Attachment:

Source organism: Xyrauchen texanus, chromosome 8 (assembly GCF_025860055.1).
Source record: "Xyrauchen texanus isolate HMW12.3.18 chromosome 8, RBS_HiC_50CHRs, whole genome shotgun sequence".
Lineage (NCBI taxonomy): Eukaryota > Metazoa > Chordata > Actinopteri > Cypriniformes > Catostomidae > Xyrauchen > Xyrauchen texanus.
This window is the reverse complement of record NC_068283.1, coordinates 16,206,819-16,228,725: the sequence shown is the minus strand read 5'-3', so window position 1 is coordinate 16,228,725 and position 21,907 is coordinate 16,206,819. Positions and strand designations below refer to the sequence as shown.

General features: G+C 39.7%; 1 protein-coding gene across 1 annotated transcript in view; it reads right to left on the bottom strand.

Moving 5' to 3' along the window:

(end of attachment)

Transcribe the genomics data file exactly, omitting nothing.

Source organism: Xyrauchen texanus, chromosome 8 (assembly GCF_025860055.1).
Source record: "Xyrauchen texanus isolate HMW12.3.18 chromosome 8, RBS_HiC_50CHRs, whole genome shotgun sequence".
Lineage (NCBI taxonomy): Eukaryota > Metazoa > Chordata > Actinopteri > Cypriniformes > Catostomidae > Xyrauchen > Xyrauchen texanus.
This window is the reverse complement of record NC_068283.1, coordinates 16,206,819-16,228,725: the sequence shown is the minus strand read 5'-3', so window position 1 is coordinate 16,228,725 and position 21,907 is coordinate 16,206,819. Positions and strand designations below refer to the sequence as shown.

General features: G+C 39.7%; 1 protein-coding gene across 1 annotated transcript in view; it reads right to left on the bottom strand.

Moving 5' to 3' along the window: